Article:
It may surprise you to know that if you have not set out an agreed date for your annual leave year, legally the leave year begins on 1 October for workers who started employment before 1 October 1998 and for new workers, the year begins on the anniversary of the start of their employment. As this naturally results in multiple 'year ends' in practice most employers specify an annual leave year.
It isn't of course the same for every business, but many companies run their annual leave calendar in line with the calendar year. The leave year may begin on any date you specify in your contract of employment. Most organisations have a standard year for every member of staff over which you can take your entitlement.
Activ Absence is a cloud based, easy to use solution for managing staff annual leave and sickness. As well as being a superb tool for calculating and managing annual leave, its powerful reporting tools allow your business to quickly plan, monitor, analyse and manage the causes, effects and most importantly the cost and productivity implications of planned and unplanned absence. Companies using Activ Absence have reported on average a 75% reduction in administration time and an average reduction in sickness of between 20 and 30%.
Managing annual leave is as you would expect an absolute breeze with Activ Absence, which is why more and more organisations such as British Airways Holidays, Hasbro UK and the NSPCC are choosing 'the absence people' as their software partner of choice in tackling holiday and sickness administration. It is however worth revisiting exactly what the UK legal position is on annual leave for those businesses who haven't yet discovered the benefits of Activ Absence
How much time off are my staff entitled to?
Since April 2009 all UK staff have the right to 5.6 weeks' paid holiday per year. This does however INCLUDE any time off for public holidays, so in practice in a 9-5 job, the legal minimum equates to 4 weeks holiday plus the 8 bank holiday days.
Leave can only be taken in the leave year in which it is due, unless sickness absence (or perhaps maternity leave) prevents this. Leave may not normally be replaced by a payment in lieu — except on termination of employment. Annual leave is also continued to be accrued if an employee is off sick.
How do I calculate time off for a part time employee?
Part-time employees are one potential area for confusion. For example, if a part time employee normally works a Monday, how does this work in relation to bank holidays?
Calculating how much time each part time worker is entitled to is actually quite straightforward, simply multiply the number of days they work each week by 5.6. Part-time workers' annual leave entitlement is proportionate to the time they normally work, e.g. a worker who normally works three days per week is entitled to 16.8 days' annual leave, and so on (paid holiday hours will be those normally worked, i.e. if they normally work 3 hours on those days then their paid time off would be 3 hours).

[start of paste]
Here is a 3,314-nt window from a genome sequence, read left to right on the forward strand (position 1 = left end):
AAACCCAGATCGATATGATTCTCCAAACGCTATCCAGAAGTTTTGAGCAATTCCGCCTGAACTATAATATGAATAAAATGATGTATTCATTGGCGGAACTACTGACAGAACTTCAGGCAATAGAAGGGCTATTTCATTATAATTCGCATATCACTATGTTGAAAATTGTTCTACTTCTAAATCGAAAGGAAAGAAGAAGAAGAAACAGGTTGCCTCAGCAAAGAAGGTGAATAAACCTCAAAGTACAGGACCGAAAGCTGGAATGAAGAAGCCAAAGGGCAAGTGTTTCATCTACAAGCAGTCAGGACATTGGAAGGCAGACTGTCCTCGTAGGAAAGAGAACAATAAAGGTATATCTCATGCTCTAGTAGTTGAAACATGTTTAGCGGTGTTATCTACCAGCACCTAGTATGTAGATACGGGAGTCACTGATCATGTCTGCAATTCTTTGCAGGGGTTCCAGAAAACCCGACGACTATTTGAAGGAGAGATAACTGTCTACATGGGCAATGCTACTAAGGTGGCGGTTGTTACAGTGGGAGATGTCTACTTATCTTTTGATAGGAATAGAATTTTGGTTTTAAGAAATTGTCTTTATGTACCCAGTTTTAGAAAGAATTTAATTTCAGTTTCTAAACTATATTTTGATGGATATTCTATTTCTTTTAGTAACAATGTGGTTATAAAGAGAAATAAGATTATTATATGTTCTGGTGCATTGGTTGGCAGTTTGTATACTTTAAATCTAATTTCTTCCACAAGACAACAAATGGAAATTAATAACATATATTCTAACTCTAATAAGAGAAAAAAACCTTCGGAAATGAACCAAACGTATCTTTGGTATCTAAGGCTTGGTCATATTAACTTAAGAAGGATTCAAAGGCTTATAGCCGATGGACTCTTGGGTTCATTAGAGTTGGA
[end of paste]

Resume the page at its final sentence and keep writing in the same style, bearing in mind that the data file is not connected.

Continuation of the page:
Unless otherwise specified in your Contract of Employment, bank holidays will be included as part of your annual leave entitlement and therefore the employee would not be automatically entitled to their normal annual leave PLUS paid bank holidays, however it is worth making sure that this is made clear to both parties.
As you would expect, Activ Absence makes it very easy for you to calculate and manage part-time employee allowances.
So do I have to give my employees Bank Holidays off?
There is NO automatic entitlement to take bank holidays off work. Many contracts of employment do give a right to take bank holidays off but this is not required by law. Some jobs will always require the worker to work bank holidays and this will vary from workplace to workplace. In these jobs, the worker will however be entitled to time off in lieu.
Despite the popular beliefs about 'double and triple time', those workers who work a bank holiday are not legally entitled to be paid any more than on any other shift unless agreed in the contract of employment - but they are entitled to take the time off as normal annual leave.
Do my staff have to give me reasonable notice of time off?
An employer may require a worker to give notice of intention to take annual leave and the dates proposed. The employer may require this notice to be given at least twice as many days in advance of the start of leave as the number of days to which the notice relates. If giving due notice, the employer may also require the worker:
- to take leave to which the worker is entitled on particular days, or
- not to take such leave on particular days.
Employees should therefore be aware that leave requests can be rejected or accepted according to business needs. Activ Absence is particularly strong in managing leave requests, and has the flexibility of allowing a line manager to approve or reject requests instantly, even via a mobile phone if required.
The employer's notice that a leave request has been rejected must be given at least as many days in advance of the leave start date as the number of days of the proposed leave. All the provisions with regard to the provision of notices can be varied by a trade union agreement.
Lisa Baker LLB, Activ Absence, January 2015
ABOUT THE AUTHOR Activ Absence 'the Absence People' provide a cloud based easy to use solution for managing staff annual leave and sickness. It allows your business to quickly plan, monitor, analyse and manage the causes, effects and most importantly the cost and productivity implications of planned and unplanned absence and reportedly saves 75% of admin time when compared to spreadsheets and manual systems. It is the market leader in absence management.